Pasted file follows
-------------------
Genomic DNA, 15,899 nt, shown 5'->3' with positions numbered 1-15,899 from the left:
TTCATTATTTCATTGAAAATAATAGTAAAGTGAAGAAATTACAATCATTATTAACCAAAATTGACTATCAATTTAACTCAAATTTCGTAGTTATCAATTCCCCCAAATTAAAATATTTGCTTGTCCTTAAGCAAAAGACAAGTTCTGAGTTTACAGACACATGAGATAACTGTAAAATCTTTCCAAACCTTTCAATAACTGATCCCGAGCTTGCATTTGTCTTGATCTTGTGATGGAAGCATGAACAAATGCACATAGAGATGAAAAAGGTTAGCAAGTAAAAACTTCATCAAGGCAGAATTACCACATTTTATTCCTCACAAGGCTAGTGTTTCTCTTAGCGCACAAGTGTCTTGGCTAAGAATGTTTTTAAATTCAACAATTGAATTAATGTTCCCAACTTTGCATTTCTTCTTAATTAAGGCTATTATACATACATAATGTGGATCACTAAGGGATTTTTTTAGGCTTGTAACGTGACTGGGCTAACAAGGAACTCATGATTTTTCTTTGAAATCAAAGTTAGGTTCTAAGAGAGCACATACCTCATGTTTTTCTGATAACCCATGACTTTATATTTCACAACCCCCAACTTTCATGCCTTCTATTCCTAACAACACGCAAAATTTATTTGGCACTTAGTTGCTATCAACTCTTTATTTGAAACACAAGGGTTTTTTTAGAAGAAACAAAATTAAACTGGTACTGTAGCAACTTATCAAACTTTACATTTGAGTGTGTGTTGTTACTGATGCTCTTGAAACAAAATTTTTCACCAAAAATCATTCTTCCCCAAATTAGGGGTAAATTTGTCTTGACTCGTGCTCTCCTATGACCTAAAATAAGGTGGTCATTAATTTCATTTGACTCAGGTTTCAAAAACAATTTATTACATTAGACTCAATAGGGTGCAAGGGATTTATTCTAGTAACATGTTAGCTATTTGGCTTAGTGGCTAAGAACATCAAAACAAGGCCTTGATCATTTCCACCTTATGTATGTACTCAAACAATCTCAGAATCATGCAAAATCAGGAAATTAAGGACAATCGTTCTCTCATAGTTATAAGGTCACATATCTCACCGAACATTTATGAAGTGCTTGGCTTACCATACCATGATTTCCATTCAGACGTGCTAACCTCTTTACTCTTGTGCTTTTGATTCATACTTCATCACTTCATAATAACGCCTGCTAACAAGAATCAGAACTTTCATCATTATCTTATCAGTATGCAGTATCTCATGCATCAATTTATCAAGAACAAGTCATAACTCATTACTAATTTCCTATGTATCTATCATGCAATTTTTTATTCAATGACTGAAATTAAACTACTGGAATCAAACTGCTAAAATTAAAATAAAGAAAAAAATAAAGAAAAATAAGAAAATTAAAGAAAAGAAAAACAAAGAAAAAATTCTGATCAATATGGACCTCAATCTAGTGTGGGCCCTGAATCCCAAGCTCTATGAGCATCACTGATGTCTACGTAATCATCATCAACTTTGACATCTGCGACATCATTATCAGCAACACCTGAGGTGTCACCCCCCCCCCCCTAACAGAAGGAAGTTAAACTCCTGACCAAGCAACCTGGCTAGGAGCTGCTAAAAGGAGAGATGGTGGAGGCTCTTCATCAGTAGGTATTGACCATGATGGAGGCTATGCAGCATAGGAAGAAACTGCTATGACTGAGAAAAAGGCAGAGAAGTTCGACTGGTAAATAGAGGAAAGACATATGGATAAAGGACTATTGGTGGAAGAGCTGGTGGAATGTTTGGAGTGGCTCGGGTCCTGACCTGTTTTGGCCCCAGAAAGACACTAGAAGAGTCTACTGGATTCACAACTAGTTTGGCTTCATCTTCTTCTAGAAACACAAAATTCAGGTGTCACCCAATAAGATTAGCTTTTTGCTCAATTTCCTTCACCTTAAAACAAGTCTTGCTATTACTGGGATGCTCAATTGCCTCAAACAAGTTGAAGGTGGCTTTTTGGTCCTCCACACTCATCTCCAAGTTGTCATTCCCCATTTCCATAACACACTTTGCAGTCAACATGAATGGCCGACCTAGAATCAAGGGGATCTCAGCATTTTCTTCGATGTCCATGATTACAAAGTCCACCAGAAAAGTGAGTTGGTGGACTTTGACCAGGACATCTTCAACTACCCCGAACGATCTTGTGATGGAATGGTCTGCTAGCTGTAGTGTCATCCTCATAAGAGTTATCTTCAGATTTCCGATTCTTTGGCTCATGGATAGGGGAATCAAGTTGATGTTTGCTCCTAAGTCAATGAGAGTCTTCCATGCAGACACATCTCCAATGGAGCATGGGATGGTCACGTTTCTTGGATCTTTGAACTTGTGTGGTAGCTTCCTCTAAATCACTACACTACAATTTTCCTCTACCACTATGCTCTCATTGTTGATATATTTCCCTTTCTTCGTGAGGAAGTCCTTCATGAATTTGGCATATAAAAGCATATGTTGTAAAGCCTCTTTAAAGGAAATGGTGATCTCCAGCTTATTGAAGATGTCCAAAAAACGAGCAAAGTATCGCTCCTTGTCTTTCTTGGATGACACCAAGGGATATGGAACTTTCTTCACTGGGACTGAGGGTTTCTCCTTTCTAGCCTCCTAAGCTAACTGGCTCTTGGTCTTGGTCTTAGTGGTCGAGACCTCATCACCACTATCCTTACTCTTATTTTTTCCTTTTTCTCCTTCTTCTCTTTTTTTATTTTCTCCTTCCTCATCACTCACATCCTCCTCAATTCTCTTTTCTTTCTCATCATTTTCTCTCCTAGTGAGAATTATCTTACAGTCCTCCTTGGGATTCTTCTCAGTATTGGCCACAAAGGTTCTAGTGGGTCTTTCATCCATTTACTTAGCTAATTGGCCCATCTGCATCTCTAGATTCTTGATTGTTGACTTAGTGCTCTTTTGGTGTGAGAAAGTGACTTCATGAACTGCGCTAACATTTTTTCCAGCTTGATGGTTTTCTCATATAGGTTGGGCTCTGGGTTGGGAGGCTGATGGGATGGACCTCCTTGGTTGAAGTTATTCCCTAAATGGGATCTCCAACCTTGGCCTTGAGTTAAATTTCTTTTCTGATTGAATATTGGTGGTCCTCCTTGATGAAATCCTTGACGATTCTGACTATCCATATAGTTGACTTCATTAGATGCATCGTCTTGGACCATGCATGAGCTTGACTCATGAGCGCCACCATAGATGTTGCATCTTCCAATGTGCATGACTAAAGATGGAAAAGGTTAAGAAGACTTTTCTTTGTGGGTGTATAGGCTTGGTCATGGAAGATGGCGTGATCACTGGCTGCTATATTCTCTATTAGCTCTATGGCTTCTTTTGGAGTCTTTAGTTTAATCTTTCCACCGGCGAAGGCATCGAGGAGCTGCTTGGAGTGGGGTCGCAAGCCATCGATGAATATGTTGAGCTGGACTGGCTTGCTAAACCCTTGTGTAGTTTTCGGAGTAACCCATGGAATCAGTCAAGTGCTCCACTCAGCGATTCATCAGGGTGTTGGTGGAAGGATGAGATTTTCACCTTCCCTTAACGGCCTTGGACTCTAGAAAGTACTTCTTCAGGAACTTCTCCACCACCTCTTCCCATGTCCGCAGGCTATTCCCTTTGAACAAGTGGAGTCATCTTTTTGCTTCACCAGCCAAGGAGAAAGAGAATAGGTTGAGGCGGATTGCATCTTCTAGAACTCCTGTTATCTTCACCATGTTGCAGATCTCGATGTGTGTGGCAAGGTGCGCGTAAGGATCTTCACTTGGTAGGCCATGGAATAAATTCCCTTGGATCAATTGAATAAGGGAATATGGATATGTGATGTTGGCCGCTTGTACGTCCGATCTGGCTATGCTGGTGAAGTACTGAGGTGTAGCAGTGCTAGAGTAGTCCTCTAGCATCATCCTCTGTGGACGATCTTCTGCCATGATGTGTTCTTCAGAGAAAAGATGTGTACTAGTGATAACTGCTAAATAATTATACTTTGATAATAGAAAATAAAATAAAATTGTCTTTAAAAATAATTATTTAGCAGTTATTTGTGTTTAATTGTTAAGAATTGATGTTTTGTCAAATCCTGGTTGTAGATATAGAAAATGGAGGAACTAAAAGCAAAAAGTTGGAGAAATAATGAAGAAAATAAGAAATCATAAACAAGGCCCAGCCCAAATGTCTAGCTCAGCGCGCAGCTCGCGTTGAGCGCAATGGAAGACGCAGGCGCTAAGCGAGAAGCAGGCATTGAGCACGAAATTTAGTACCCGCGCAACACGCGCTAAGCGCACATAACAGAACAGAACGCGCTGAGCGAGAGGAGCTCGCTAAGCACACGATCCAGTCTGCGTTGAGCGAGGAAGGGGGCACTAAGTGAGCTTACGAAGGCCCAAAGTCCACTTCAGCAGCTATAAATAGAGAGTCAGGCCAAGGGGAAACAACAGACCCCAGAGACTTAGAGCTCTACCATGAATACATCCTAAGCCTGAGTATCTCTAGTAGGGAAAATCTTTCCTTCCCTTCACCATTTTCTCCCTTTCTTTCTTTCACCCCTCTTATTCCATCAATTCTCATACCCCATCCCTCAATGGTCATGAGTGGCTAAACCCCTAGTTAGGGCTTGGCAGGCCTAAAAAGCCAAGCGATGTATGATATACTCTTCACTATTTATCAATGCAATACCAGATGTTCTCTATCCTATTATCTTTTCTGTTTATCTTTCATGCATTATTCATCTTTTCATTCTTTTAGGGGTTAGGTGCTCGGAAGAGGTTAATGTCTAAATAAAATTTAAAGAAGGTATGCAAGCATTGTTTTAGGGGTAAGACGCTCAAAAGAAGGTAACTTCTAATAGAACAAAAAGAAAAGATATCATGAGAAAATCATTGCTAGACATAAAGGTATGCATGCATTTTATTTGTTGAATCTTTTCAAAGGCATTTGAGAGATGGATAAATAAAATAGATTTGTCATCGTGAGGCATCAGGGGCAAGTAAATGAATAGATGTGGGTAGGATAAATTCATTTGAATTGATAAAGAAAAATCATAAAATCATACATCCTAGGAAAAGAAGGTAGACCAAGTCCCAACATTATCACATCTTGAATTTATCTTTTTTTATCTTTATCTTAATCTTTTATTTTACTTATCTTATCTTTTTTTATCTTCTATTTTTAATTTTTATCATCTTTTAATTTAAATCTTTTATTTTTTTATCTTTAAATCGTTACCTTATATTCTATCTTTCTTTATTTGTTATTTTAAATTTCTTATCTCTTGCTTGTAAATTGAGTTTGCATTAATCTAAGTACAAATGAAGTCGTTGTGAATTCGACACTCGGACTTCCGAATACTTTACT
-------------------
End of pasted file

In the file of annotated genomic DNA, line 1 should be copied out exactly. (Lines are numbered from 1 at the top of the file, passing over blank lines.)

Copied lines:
Genomic DNA, 15,899 nt, shown 5'->3' with positions numbered 1-15,899 from the left: